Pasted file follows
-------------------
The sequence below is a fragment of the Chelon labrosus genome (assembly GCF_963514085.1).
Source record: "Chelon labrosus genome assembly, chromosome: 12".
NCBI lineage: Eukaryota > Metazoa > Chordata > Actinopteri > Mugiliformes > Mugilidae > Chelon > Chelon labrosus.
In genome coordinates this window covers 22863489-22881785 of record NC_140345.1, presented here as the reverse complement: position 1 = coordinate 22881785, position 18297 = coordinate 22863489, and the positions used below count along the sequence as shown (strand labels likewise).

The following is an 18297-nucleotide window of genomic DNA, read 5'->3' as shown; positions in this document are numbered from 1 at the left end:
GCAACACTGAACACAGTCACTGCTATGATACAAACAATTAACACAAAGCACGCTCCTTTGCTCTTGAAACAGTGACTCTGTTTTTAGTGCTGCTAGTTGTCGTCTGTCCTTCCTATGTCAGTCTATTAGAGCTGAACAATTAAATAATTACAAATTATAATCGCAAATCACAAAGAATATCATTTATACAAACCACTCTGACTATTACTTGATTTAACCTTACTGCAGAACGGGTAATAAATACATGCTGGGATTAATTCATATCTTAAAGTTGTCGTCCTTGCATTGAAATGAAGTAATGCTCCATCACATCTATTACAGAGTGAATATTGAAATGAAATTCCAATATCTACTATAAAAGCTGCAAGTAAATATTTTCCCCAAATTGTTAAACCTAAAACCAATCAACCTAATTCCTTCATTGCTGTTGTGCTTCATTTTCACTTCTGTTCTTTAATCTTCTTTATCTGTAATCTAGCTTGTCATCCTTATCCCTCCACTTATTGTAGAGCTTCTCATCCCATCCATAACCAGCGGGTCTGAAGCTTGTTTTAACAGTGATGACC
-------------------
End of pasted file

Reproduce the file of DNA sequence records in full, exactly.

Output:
The sequence below is a fragment of the Chelon labrosus genome (assembly GCF_963514085.1).
Source record: "Chelon labrosus genome assembly, chromosome: 12".
NCBI lineage: Eukaryota > Metazoa > Chordata > Actinopteri > Mugiliformes > Mugilidae > Chelon > Chelon labrosus.
In genome coordinates this window covers 22863489-22881785 of record NC_140345.1, presented here as the reverse complement: position 1 = coordinate 22881785, position 18297 = coordinate 22863489, and the positions used below count along the sequence as shown (strand labels likewise).

The following is an 18297-nucleotide window of genomic DNA, read 5'->3' as shown; positions in this document are numbered from 1 at the left end:
GCAACACTGAACACAGTCACTGCTATGATACAAACAATTAACACAAAGCACGCTCCTTTGCTCTTGAAACAGTGACTCTGTTTTTAGTGCTGCTAGTTGTCGTCTGTCCTTCCTATGTCAGTCTATTAGAGCTGAACAATTAAATAATTACAAATTATAATCGCAAATCACAAAGAATATCATTTATACAAACCACTCTGACTATTACTTGATTTAACCTTACTGCAGAACGGGTAATAAATACATGCTGGGATTAATTCATATCTTAAAGTTGTCGTCCTTGCATTGAAATGAAGTAATGCTCCATCACATCTATTACAGAGTGAATATTGAAATGAAATTCCAATATCTACTATAAAAGCTGCAAGTAAATATTTTCCCCAAATTGTTAAACCTAAAACCAATCAACCTAATTCCTTCATTGCTGTTGTGCTTCATTTTCACTTCTGTTCTTTAATCTTCTTTATCTGTAATCTAGCTTGTCATCCTTATCCCTCCACTTATTGTAGAGCTTCTCATCCCATCCATAACCAGCGGGTCTGAAGCTTGTTTTAACAGTGATGACC